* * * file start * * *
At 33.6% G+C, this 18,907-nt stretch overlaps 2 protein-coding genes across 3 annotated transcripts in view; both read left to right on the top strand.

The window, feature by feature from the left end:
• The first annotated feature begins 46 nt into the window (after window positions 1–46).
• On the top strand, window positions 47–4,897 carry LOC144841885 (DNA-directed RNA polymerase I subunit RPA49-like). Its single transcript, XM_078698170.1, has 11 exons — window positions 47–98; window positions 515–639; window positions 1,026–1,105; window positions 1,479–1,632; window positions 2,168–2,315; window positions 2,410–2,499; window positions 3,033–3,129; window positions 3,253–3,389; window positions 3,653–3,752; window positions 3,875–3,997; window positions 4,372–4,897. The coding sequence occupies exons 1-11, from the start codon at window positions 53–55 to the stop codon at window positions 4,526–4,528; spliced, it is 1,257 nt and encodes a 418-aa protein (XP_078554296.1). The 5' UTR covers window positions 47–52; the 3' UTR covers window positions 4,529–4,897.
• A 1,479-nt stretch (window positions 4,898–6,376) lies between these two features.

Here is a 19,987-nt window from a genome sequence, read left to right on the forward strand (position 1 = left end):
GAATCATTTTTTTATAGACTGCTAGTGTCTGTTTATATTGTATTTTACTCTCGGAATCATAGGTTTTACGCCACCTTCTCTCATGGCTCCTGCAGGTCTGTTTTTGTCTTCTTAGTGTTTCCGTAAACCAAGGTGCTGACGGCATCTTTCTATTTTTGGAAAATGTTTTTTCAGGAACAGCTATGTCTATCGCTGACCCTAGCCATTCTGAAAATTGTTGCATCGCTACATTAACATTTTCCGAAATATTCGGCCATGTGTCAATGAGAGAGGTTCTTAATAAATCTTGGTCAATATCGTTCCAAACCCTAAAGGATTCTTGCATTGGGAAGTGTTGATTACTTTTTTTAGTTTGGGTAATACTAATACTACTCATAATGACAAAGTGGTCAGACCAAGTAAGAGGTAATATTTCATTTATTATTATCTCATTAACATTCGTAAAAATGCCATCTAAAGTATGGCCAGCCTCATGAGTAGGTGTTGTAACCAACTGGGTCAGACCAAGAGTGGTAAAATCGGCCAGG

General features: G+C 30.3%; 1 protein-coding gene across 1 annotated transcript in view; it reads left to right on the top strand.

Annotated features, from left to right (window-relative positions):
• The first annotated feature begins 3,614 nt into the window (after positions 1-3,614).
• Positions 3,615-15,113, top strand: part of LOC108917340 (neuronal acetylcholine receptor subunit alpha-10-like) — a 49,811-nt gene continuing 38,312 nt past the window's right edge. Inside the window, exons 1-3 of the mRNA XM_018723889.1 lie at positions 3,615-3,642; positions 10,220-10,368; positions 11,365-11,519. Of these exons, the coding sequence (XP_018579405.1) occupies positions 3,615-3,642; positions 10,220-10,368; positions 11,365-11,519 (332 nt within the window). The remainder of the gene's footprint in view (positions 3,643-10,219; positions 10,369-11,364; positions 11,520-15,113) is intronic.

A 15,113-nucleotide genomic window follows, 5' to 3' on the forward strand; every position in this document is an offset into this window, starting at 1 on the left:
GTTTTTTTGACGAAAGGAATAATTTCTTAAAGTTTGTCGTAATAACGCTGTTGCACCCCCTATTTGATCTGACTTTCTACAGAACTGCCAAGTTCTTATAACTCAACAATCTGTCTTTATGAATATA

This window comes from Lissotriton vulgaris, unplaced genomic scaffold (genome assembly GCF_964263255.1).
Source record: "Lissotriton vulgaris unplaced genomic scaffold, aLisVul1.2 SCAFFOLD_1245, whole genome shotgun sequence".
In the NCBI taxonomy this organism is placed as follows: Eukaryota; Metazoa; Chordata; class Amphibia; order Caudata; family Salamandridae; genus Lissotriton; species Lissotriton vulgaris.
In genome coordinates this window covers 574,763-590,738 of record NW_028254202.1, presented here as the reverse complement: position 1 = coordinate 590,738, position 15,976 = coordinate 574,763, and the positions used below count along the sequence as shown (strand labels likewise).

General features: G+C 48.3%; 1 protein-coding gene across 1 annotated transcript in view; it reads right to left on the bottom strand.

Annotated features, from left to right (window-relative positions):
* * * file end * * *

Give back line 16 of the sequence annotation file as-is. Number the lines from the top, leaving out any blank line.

In the NCBI taxonomy this organism is placed as follows: Eukaryota; Metazoa; Chordata; class Amphibia; order Caudata; family Salamandridae; genus Lissotriton; species Lissotriton vulgaris.